1. Uniqueness
  2. Completeness
  3. Size
  4. Physical Condition
  5. Restricted Information


Deed of Gift Form - overhead 12a

Any time your library accepts a donation of historical materials, a Deed of Gift form should be completed. This form transfers legal title to the collection from the donor to your library.

Elements to Include in a gift Agreement Form - overhead 13

  1. Basic information
  2. Description of the materials being donated
  3. Signed statement that the material legally belongs to the donor
  4. Signed statement acknowledging that the library will become the sole owner.

Optional Clauses for a Gift Agreement - overhead 14

  1. Clause stating that unwanted items must be returned to the donor
  2. Clause explaining restrictions on use


It will sometimes be necessary to remove from your library collections which were accepted at an earlier time but are no longer appropriate for your local history collection. This may be the case if the focus of your collecting policy has changed and another repository provides a better home for some of your collections. Or perhaps your library accepted a donation of scant value hoping the "good stuff" would be forthcoming but it never materialized. In both cases you may decide to de-accession some of your collections.

De-accessions - overhead 15

  1. De-accession only within the framework of your collecting policy
  2. Create a written record for each deaccessioned collection
  3. If required, make sure the written record includes evidence of approvals from your library director or board


A collecting policy can have many uses beyond guiding the growth and improvement of your library’s historical records collection.

Outreach - overhead 16

  1. Communication: The collecting policy communicates to the groups interested in your library just what you want to collect and how your library makes decisions regarding its local history collections.
  2. Public Programming: Developing a collecting policy also helps you plan public programming at your library by focusing work on those subjects, themes, and time periods where your collection has the most to offer.
  3. Active Collecting: A collecting policy can help you identify potential donors as well as demonstrating your library’s commitment to keeping local history collections.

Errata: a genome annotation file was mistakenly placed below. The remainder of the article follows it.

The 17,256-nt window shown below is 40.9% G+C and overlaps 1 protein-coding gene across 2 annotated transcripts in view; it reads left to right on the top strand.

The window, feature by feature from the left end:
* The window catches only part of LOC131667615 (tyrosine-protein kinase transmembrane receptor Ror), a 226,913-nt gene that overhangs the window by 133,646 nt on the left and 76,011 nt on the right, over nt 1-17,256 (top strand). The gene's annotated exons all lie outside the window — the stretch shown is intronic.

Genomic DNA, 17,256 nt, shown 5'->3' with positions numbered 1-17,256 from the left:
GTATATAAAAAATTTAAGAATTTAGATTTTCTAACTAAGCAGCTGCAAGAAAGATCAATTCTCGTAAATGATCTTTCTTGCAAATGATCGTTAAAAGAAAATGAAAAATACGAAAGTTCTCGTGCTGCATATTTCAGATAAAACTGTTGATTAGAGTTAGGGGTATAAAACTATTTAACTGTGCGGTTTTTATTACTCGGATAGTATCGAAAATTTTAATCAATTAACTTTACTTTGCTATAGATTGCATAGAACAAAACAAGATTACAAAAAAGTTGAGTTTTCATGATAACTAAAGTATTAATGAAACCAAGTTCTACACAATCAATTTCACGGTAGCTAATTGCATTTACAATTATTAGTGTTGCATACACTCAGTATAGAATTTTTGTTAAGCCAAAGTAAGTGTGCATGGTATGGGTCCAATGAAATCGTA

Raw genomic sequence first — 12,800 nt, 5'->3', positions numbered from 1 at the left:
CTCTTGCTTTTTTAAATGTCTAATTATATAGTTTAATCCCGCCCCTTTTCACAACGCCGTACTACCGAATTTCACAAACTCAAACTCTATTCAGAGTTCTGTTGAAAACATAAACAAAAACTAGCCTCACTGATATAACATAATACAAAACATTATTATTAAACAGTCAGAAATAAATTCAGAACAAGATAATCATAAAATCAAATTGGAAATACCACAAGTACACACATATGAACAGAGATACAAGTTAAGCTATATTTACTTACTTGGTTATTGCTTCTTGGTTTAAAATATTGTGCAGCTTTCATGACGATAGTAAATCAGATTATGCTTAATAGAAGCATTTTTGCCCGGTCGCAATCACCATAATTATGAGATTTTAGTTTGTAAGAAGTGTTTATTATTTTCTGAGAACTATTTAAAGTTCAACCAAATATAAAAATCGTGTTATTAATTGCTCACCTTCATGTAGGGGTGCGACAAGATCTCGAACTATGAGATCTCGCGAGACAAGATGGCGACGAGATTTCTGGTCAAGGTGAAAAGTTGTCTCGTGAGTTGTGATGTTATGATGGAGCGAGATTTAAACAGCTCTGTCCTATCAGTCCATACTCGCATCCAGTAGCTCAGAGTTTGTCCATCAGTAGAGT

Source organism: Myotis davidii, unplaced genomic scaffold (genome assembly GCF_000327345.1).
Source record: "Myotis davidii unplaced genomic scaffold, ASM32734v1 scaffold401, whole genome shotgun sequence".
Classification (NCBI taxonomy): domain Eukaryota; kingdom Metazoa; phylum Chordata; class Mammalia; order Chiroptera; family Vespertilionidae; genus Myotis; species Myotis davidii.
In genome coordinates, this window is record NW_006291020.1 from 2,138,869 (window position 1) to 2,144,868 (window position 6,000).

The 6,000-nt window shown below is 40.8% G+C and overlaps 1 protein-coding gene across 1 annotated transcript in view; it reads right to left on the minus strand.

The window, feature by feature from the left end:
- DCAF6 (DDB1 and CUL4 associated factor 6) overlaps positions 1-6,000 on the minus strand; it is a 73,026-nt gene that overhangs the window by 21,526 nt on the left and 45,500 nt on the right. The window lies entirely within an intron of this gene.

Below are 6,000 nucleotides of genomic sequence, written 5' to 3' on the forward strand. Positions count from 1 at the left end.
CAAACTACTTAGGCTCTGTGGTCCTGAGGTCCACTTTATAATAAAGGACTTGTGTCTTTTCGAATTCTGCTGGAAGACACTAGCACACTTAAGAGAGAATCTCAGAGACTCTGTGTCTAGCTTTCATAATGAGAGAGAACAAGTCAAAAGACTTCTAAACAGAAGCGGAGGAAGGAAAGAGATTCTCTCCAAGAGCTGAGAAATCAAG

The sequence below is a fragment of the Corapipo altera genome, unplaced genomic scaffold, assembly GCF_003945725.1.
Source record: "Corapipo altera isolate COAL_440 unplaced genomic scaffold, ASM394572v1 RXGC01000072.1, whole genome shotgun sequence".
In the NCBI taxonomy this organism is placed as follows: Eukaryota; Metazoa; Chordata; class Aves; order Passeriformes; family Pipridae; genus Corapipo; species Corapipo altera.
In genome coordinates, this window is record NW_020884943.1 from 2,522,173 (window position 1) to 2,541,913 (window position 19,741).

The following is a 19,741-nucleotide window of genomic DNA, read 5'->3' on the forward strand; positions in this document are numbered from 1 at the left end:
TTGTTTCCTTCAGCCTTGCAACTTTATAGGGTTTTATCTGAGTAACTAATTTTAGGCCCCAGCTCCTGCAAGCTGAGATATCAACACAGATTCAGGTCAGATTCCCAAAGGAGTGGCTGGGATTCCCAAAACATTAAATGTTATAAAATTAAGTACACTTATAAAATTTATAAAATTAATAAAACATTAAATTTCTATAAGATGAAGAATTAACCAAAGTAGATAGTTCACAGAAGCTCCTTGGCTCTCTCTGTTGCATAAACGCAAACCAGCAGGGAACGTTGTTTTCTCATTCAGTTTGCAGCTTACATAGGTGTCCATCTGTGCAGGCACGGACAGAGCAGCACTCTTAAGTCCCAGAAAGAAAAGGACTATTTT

IV. Question and Answer/General Discussion

There may be different approaches to this part of the workshop. One possibility is to have the workshop leaders have prepared questions that address aspects of the manual which would lead participants deeper into these topics.

Another option would be to have an open exchange of questions and answers among all participants and workshop leaders that allows everyone to think more about the definitions and explanations included in the overview. If your audience is known prior to the workshop, you may distribute some questions to the participants to get them thinking about the issues beforehand. Some suggestions are: overhead - survey

  1. What types of historical records do patrons at your library want?
  2. What types of historical records does your collection include?
  3. What types of historical records have you been asked to keep?
  4. What have you decided to do with the historical records which you have been asked to keep? Why?

This information could then be brought out during this portion of the workshop.

V. Group Exercise

The purpose of the group exercise is to give participants an opportunity for more intensive discussion of collection policy issues and to encourage them to bridge the gap between best practices (manual) and the real conditions they know from their libraries.

Before breaking into small groups, be sure to lay the groundwork for good discussion among the participants. Ideally, there will be enough presenters to assign one to each small group as the discussion leader. If not, a discussion leader should be assigned to each group. The responsibilities of the discussion leader includes: overhead - leader

  1. Before the Discussion:
    • Brief introductions of group members if necessary.
    • Review the time period.
    • Ask for a volunteer to take notes and one to report the group’s decision.
  2. Lead the Discussion:
    • Ask for opinions
    • Encourage participation.
    • Paraphrase a comment or summarize several comments.
    • Ask for clarification or examples
    • Ask questions about the assumptions the group is making.
  3. Keep the Discussion on Track:
    • Is there even participation?
    • Is the group staying focused?
    • Did I give the group a 10-minute warning?

After the ground rules have been laid, the group discussion can take place. There are several possibilities for the exercise:

A. Draft a collection development policy.

  • Participants could be given a hypothetical community and public library with a set of criteria for drafting a collecting policy. Each group would then create a policy and present an overview of it to the workshop.

B. Selection of historical records based on a collection policy.

  • Distribute a mock collection policy and a list of historical records and ask each group to decide, on the basis of the policy, whether or not the historical records belong in the public library. Each group would then report to the workshop on their decision and the rationale behind it.

C. Outreach.

  • Distribute a mock collection policy and ask each group to determine ways to use the policy to promote the library to its constituencies. Each group would then report its proposal for an outreach program to the workshop.

VI. Conclusion

Summarize the major issues brought up during the workshop, particularly during the group exercise. Thank the other presenters and participants and have them fill out an evaluation form.

Mechanics of the Workshop

  • Make sure your overhead is working properly.
  • Make sure that the speaker’s overheads are in the proper order
  • Place all the materials which you will be distributing to the participants at their seats prior to beginning the workshop.
  • If possible, have someone assist the speaker in the placement and removal of the overheads.
  • Prepare for the group exercise prior to the break so that when the participants return to the room they can move directly into their group.